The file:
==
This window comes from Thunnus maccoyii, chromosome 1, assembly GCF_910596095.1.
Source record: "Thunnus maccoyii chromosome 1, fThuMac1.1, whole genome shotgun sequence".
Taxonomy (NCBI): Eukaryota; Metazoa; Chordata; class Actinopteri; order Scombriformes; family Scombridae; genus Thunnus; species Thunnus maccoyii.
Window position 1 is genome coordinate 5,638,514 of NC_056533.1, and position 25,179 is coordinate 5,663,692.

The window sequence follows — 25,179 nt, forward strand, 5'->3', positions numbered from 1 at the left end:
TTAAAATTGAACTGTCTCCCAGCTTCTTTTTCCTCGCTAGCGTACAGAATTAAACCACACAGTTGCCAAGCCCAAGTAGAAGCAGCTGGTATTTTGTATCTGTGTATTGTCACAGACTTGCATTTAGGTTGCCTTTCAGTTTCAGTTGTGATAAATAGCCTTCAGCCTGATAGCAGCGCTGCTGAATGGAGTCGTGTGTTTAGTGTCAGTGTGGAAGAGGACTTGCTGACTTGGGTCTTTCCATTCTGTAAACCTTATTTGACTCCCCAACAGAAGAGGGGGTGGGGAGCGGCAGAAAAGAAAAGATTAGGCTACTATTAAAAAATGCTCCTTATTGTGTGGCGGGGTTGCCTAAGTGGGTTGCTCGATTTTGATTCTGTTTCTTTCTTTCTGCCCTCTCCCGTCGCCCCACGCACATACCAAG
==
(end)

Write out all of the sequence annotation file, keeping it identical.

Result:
This window comes from Thunnus maccoyii, chromosome 1, assembly GCF_910596095.1.
Source record: "Thunnus maccoyii chromosome 1, fThuMac1.1, whole genome shotgun sequence".
Taxonomy (NCBI): Eukaryota; Metazoa; Chordata; class Actinopteri; order Scombriformes; family Scombridae; genus Thunnus; species Thunnus maccoyii.
Window position 1 is genome coordinate 5,638,514 of NC_056533.1, and position 25,179 is coordinate 5,663,692.

The window sequence follows — 25,179 nt, forward strand, 5'->3', positions numbered from 1 at the left end:
TTAAAATTGAACTGTCTCCCAGCTTCTTTTTCCTCGCTAGCGTACAGAATTAAACCACACAGTTGCCAAGCCCAAGTAGAAGCAGCTGGTATTTTGTATCTGTGTATTGTCACAGACTTGCATTTAGGTTGCCTTTCAGTTTCAGTTGTGATAAATAGCCTTCAGCCTGATAGCAGCGCTGCTGAATGGAGTCGTGTGTTTAGTGTCAGTGTGGAAGAGGACTTGCTGACTTGGGTCTTTCCATTCTGTAAACCTTATTTGACTCCCCAACAGAAGAGGGGGTGGGGAGCGGCAGAAAAGAAAAGATTAGGCTACTATTAAAAAATGCTCCTTATTGTGTGGCGGGGTTGCCTAAGTGGGTTGCTCGATTTTGATTCTGTTTCTTTCTTTCTGCCCTCTCCCGTCGCCCCACGCACATACCAAG